Spontaneous Combustion Claims Utah Dairy’s Hay Supply

Holt Dairy suffers hay shortage after spontaneous combustion fire.
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While water is typically used to extinguish a fire, moisture is likely the cause of the flames at Holt Dairy in Newcastle, Utah.

Damp hay packed too tightly caused a spontaneous combustion reaction last Sunday, resulting in a massive barn fire. Suffering a complete loss of their storage facility, the family must now look for new forage sources during a time when most of the country is suffering drought.

“Hay fires will burn for weeks if not months if you just let them burn,” said Brenden Mood, chief of Enterprise Fire Department. “So we had to use equipment to pull the hay out.”

Battling the fire for seven hours, firefighters were able to extinguish the flames. However, the farm’s owners continued to spray bales throughout the week to ensure no flareups would occur, according to St. George News.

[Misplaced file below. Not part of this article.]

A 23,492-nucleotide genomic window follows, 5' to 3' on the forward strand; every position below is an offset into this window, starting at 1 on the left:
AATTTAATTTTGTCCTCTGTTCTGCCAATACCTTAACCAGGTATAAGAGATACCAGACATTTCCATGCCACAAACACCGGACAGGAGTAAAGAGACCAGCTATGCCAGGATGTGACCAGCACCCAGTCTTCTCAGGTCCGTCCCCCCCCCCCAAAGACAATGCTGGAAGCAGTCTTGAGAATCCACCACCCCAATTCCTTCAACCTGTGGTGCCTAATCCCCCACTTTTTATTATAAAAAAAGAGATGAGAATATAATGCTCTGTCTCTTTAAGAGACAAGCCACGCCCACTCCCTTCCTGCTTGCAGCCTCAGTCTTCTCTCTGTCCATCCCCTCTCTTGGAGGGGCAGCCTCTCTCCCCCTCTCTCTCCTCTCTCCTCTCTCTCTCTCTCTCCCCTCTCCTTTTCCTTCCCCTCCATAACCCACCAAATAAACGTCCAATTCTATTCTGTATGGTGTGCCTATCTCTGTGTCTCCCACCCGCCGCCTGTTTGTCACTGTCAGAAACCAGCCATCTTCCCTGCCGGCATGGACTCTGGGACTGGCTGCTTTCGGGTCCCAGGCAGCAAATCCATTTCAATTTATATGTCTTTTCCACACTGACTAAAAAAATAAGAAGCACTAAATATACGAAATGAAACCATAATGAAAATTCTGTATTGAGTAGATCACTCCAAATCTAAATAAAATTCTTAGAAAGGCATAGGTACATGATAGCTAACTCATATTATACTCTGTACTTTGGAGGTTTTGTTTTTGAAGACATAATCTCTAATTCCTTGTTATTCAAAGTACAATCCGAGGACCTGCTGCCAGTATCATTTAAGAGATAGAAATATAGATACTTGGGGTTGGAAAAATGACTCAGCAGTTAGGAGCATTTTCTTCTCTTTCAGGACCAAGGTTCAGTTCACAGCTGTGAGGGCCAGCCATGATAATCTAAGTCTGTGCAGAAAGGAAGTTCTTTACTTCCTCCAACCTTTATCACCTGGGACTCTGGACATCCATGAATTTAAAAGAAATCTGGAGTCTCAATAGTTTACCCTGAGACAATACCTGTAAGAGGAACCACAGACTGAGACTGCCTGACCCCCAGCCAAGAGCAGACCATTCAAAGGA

Research from Ohio State University shows most wet bales catch fire within six weeks of baling and contain moisture levels higher than 20%. Jason Hartschuh, guest contributor to Ohio State University Extension’s Ag Safety Program, recommends monitoring hay temperatures twice a day with a long probe thermometer.

Hartschuh says bale temperatures of 120° to 130° F often results in mold growth and makes the protein less available to animals. According to research from OSU, if the temperature in the hay continues to rise, reaching temperatures of 160° to 170° F, then there is cause for alarm.

If hay is baled with moisture levels higher than 20%, it is recommended to store these bales outside unstacked. The ventilation will allow bales to breath and go through a “sweat” period. Once moisture levels fall below 15%, bales can be stored indoors but should still be monitored closely.

 

For safety information regarding hay fires, read these stories below:

 
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